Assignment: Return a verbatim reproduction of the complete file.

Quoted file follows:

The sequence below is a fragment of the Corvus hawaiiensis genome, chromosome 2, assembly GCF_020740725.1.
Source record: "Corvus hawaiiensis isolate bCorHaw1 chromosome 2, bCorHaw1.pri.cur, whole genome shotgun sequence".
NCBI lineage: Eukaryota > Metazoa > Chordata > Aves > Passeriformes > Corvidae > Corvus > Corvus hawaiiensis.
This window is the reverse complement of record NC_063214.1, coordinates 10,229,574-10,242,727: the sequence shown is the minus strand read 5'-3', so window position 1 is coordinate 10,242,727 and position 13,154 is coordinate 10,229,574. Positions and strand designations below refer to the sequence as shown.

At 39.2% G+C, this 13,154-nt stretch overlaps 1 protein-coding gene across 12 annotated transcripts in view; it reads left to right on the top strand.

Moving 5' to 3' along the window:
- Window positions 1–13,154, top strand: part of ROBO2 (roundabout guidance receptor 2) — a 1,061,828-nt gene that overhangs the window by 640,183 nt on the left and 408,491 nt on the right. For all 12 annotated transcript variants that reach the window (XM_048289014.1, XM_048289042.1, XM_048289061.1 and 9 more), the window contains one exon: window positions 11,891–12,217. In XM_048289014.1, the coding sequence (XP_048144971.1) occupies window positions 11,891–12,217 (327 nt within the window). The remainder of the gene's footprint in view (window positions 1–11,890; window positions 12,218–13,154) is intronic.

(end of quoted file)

The sequence below is a fragment of the Corvus hawaiiensis genome, chromosome 2, assembly GCF_020740725.1.
Source record: "Corvus hawaiiensis isolate bCorHaw1 chromosome 2, bCorHaw1.pri.cur, whole genome shotgun sequence".
NCBI lineage: Eukaryota > Metazoa > Chordata > Aves > Passeriformes > Corvidae > Corvus > Corvus hawaiiensis.
This window is the reverse complement of record NC_063214.1, coordinates 10,229,574-10,242,727: the sequence shown is the minus strand read 5'-3', so window position 1 is coordinate 10,242,727 and position 13,154 is coordinate 10,229,574. Positions and strand designations below refer to the sequence as shown.

At 39.2% G+C, this 13,154-nt stretch overlaps 1 protein-coding gene across 12 annotated transcripts in view; it reads left to right on the top strand.

Moving 5' to 3' along the window:
- Window positions 1–13,154, top strand: part of ROBO2 (roundabout guidance receptor 2) — a 1,061,828-nt gene that overhangs the window by 640,183 nt on the left and 408,491 nt on the right. For all 12 annotated transcript variants that reach the window (XM_048289014.1, XM_048289042.1, XM_048289061.1 and 9 more), the window contains one exon: window positions 11,891–12,217. In XM_048289014.1, the coding sequence (XP_048144971.1) occupies window positions 11,891–12,217 (327 nt within the window). The remainder of the gene's footprint in view (window positions 1–11,890; window positions 12,218–13,154) is intronic.